(CNN) -- Famous for honest self-portraits, Mexican artist Frida Kahlo said that she painted her reality and that her paintings carried a message of pain. Her life was full of it, both physical and emotional, and she used it to fuel her art.
Frida Kahlo was born in this house and lived in it with her husband, Diego Rivera.
Much can be learned about both her private and public life by visiting the home she shared, first with her parents and later with her painter husband, Diego Rivera.
The bold blue house with red trim stands out in the quiet residential street of the Coyoacán section of Mexico City. It was painted that way because Kahlo and Rivera felt that the bright colors represented Mexican culture better than the original white paint.
This home-turned-museum, known as La Casa Azul, is where Frida Kahlo was born, began to paint and died, making the house a witness to one of the most important artistic lives in Mexican history.
The museum entrance leads to a large patio where pre-Columbian sculptures collected by Diego Rivera throughout his lifetime are scattered among the plants and fountains.
The couple's love for traditional Mexican art can be seen throughout the house, from the large fireplace designed by Rivera that dominates the first room, resembling a step pyramid like the ones built by the Mayas and Aztecs, to Kahlo's paintings and the couple's collection of smaller sculptures.
Some of Kahlo's most well-known works, such as "Viva la Vida," a still life of watermelons, are on display in the museum, but it is the personal objects that tell the most interesting stories.
An entire room is dedicated to communist paraphernalia. Kahlo was very politically active and did not hide her political leanings. In fact, she and Rivera invited exiled Russian communist revolutionary Leon Trotsky and his wife to live with them in the late '30s.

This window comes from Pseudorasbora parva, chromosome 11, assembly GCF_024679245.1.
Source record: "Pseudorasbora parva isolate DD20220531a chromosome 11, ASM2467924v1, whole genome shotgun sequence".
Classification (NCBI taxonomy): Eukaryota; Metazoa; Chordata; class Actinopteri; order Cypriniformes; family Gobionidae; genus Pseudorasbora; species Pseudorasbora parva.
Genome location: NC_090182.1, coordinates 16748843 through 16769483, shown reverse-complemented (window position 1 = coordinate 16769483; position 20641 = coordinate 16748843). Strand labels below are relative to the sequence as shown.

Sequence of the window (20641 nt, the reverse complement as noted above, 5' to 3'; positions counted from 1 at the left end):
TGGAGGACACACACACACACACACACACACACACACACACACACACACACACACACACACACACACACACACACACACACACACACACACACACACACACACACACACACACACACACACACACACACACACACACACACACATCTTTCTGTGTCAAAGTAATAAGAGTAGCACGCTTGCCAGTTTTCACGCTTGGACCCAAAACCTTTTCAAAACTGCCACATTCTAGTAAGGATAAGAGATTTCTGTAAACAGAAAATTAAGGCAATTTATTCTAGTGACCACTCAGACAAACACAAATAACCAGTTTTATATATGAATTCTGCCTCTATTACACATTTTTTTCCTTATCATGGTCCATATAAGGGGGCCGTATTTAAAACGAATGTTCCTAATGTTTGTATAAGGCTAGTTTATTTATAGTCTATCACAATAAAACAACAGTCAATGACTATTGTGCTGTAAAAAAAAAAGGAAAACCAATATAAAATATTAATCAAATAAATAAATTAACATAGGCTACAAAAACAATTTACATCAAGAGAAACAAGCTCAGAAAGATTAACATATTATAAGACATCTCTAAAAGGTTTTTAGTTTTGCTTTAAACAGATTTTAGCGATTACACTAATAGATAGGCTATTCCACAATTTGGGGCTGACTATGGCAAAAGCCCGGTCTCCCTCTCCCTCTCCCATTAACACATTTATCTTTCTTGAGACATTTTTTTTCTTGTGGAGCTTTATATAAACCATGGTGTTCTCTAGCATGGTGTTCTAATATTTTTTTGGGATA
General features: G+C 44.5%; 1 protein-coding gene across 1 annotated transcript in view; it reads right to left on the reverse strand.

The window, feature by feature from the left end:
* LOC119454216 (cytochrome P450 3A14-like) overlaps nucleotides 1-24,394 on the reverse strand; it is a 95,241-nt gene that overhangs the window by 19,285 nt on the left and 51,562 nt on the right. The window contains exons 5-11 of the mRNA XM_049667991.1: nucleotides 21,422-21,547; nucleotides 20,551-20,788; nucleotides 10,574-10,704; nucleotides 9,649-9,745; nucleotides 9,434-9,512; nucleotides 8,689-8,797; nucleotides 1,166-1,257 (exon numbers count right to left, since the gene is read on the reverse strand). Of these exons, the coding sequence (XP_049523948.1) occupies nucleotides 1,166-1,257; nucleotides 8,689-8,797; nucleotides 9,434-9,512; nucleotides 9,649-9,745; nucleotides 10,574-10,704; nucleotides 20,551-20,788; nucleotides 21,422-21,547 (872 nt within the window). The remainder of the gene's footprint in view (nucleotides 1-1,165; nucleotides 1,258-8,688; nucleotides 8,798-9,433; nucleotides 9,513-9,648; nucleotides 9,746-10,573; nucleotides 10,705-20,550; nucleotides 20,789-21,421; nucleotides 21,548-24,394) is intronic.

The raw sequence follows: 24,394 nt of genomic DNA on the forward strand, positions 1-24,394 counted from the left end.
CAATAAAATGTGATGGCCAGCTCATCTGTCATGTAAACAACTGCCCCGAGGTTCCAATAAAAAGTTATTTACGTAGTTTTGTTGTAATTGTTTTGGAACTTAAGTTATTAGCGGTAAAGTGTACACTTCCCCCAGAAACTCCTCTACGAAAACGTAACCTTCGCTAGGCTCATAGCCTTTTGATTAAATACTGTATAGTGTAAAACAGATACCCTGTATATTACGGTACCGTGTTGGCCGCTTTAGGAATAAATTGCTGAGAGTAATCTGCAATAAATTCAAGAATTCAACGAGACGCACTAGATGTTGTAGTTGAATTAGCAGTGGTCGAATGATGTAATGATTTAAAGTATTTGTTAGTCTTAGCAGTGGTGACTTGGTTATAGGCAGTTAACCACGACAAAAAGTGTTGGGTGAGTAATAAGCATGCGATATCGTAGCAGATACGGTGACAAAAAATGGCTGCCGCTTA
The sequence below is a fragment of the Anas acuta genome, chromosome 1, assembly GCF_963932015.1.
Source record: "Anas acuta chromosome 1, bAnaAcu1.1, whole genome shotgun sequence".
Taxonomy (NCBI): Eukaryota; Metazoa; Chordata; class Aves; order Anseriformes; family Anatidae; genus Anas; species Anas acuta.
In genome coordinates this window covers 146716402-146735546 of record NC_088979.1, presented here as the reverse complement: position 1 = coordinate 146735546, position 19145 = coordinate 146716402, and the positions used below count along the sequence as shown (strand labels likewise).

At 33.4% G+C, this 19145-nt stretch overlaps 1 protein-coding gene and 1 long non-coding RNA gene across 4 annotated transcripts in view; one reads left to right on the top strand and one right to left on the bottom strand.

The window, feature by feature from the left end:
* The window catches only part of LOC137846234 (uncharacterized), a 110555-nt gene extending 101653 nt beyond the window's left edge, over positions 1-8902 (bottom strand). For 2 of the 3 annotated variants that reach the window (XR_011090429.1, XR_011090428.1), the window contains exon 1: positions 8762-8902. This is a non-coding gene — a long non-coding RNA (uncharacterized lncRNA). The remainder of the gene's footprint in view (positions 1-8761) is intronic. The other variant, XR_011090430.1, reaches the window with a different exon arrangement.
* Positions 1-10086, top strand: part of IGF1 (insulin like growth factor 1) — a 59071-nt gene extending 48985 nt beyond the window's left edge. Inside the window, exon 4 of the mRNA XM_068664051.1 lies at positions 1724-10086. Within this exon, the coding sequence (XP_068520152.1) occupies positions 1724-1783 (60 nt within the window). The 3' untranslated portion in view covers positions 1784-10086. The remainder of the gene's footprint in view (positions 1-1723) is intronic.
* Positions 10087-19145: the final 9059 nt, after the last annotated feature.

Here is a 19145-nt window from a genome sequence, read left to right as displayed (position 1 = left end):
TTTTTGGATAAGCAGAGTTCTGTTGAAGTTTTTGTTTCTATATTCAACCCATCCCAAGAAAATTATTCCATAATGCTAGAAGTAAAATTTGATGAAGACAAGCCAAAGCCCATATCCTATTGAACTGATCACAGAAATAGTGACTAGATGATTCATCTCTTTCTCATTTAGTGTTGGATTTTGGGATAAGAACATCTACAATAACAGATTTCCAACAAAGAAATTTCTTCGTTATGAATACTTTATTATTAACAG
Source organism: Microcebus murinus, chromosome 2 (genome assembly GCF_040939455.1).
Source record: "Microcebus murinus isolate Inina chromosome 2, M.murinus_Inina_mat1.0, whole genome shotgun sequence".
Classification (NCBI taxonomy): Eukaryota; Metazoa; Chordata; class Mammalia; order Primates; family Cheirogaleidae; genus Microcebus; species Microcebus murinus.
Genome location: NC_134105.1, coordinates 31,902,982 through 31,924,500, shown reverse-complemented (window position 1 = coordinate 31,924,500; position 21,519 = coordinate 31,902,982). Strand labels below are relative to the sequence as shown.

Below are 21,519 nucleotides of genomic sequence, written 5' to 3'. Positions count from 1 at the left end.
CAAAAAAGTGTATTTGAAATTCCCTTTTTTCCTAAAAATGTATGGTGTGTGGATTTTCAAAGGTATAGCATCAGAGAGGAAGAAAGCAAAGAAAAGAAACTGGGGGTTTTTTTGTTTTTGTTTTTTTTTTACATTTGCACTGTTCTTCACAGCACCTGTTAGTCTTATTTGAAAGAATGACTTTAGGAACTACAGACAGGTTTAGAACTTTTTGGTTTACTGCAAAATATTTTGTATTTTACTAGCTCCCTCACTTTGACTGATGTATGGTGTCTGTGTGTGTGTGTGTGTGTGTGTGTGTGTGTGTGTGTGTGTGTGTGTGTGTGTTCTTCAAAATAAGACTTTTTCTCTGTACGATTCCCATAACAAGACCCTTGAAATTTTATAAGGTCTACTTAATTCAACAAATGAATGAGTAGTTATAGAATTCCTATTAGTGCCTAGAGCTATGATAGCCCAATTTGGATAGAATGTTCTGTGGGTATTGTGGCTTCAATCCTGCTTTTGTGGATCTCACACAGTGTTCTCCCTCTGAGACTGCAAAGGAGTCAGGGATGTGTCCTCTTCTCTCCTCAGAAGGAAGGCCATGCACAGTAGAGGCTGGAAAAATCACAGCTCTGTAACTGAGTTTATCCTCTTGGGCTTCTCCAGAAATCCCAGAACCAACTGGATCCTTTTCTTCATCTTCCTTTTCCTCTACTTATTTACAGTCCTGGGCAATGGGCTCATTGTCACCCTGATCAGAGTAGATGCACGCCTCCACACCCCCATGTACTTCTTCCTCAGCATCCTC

As visitors move through the museum, it is the remnants of Kahlo and Rivera's private life that begin to tell their story. Part of the collection is a bed with a mirror attached to it, used by Kahlo in order to create many of her celebrated self-portraits.
At the age of 18, she was left bedridden for a few months when her spine was broken in a serious bus and trolley accident. It was during those months that Kahlo began to paint, to help pass the time and keep her spirits up. Also on view are several corsets that Kahlo had to wear during her lifetime because of lasting injuries from the accident, several surgeries and a childhood bout of polio.
It was because she began painting that Kahlo met Diego Rivera, who was at the time a famous Mexican muralist. Kahlo wanted to know whether she had talent enough to make art a career, so she sought out Rivera to get his opinion.
That was the start of their famously tempestuous relationship. They were married for the first time in 1929, but after infidelities on both sides (including an affair between Kahlo and Trotsky), they divorced in 1939. They were married again a year later.
She once commented on their relationship, saying that there had been two great accidents in her life, the trolley and Diego; Diego, she claimed, had been the worst of the two.
The house, which was witness to the birth of Kahlo on July 6, 1907, was also witness to her death July 13, 1954. Rivera put her ashes in a pre-Columbian urn, which remains in the house to this day. He donated the house in 1957, and it opened to the public as La Casa Azul, Museo Frida Kahlo in 1958.
So the blue house, which has seen so much of the history of two of Mexico's most famous artists and was witness to so much of Kahlo's personal suffering, is open to the public, ready to tell their story to all who are willing to listen.